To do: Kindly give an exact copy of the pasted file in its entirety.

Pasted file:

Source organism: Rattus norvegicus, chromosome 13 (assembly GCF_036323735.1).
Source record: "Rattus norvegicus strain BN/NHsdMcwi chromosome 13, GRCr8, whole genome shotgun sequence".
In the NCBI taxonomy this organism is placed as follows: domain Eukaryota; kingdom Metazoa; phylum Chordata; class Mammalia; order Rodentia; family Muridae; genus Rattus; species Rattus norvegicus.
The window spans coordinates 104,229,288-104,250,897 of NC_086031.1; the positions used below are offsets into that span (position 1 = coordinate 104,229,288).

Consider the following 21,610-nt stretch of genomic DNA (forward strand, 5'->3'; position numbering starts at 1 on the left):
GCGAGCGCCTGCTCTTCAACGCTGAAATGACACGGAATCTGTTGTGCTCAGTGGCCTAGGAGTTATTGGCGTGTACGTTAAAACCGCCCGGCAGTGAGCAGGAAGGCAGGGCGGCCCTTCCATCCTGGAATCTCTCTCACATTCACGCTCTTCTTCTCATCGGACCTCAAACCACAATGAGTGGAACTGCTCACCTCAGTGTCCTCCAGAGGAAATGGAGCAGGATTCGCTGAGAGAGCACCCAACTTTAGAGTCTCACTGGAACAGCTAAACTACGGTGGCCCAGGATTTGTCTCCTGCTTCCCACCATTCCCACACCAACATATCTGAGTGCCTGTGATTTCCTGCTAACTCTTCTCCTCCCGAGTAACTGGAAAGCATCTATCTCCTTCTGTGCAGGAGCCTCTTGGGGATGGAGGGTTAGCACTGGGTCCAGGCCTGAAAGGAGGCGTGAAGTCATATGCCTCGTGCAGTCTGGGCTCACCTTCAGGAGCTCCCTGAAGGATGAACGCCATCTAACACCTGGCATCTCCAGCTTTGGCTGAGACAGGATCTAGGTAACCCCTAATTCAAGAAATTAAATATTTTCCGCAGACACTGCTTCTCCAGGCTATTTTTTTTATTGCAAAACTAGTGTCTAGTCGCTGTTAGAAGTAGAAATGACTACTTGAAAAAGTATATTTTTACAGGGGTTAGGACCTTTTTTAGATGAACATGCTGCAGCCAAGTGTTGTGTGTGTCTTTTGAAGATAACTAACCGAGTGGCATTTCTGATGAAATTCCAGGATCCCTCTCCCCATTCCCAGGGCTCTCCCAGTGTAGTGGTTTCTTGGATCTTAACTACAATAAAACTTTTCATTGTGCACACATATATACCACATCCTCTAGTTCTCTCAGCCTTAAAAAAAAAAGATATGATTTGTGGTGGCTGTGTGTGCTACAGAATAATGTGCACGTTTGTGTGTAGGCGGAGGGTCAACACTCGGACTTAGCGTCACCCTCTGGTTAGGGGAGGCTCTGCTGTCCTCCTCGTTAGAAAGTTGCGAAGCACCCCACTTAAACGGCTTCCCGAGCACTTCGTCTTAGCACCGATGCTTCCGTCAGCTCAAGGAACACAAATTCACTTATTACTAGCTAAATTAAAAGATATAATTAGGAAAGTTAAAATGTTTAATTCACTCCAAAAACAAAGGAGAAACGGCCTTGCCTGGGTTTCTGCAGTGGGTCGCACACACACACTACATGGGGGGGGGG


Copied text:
Source organism: Rattus norvegicus, chromosome 13 (assembly GCF_036323735.1).
Source record: "Rattus norvegicus strain BN/NHsdMcwi chromosome 13, GRCr8, whole genome shotgun sequence".
In the NCBI taxonomy this organism is placed as follows: domain Eukaryota; kingdom Metazoa; phylum Chordata; class Mammalia; order Rodentia; family Muridae; genus Rattus; species Rattus norvegicus.
The window spans coordinates 104,229,288-104,250,897 of NC_086031.1; the positions used below are offsets into that span (position 1 = coordinate 104,229,288).

Consider the following 21,610-nt stretch of genomic DNA (forward strand, 5'->3'; position numbering starts at 1 on the left):
GCGAGCGCCTGCTCTTCAACGCTGAAATGACACGGAATCTGTTGTGCTCAGTGGCCTAGGAGTTATTGGCGTGTACGTTAAAACCGCCCGGCAGTGAGCAGGAAGGCAGGGCGGCCCTTCCATCCTGGAATCTCTCTCACATTCACGCTCTTCTTCTCATCGGACCTCAAACCACAATGAGTGGAACTGCTCACCTCAGTGTCCTCCAGAGGAAATGGAGCAGGATTCGCTGAGAGAGCACCCAACTTTAGAGTCTCACTGGAACAGCTAAACTACGGTGGCCCAGGATTTGTCTCCTGCTTCCCACCATTCCCACACCAACATATCTGAGTGCCTGTGATTTCCTGCTAACTCTTCTCCTCCCGAGTAACTGGAAAGCATCTATCTCCTTCTGTGCAGGAGCCTCTTGGGGATGGAGGGTTAGCACTGGGTCCAGGCCTGAAAGGAGGCGTGAAGTCATATGCCTCGTGCAGTCTGGGCTCACCTTCAGGAGCTCCCTGAAGGATGAACGCCATCTAACACCTGGCATCTCCAGCTTTGGCTGAGACAGGATCTAGGTAACCCCTAATTCAAGAAATTAAATATTTTCCGCAGACACTGCTTCTCCAGGCTATTTTTTTTATTGCAAAACTAGTGTCTAGTCGCTGTTAGAAGTAGAAATGACTACTTGAAAAAGTATATTTTTACAGGGGTTAGGACCTTTTTTAGATGAACATGCTGCAGCCAAGTGTTGTGTGTGTCTTTTGAAGATAACTAACCGAGTGGCATTTCTGATGAAATTCCAGGATCCCTCTCCCCATTCCCAGGGCTCTCCCAGTGTAGTGGTTTCTTGGATCTTAACTACAATAAAACTTTTCATTGTGCACACATATATACCACATCCTCTAGTTCTCTCAGCCTTAAAAAAAAAAGATATGATTTGTGGTGGCTGTGTGTGCTACAGAATAATGTGCACGTTTGTGTGTAGGCGGAGGGTCAACACTCGGACTTAGCGTCACCCTCTGGTTAGGGGAGGCTCTGCTGTCCTCCTCGTTAGAAAGTTGCGAAGCACCCCACTTAAACGGCTTCCCGAGCACTTCGTCTTAGCACCGATGCTTCCGTCAGCTCAAGGAACACAAATTCACTTATTACTAGCTAAATTAAAAGATATAATTAGGAAAGTTAAAATGTTTAATTCACTCCAAAAACAAAGGAGAAACGGCCTTGCCTGGGTTTCTGCAGTGGGTCGCACACACACACTACATGGGGGGGGGG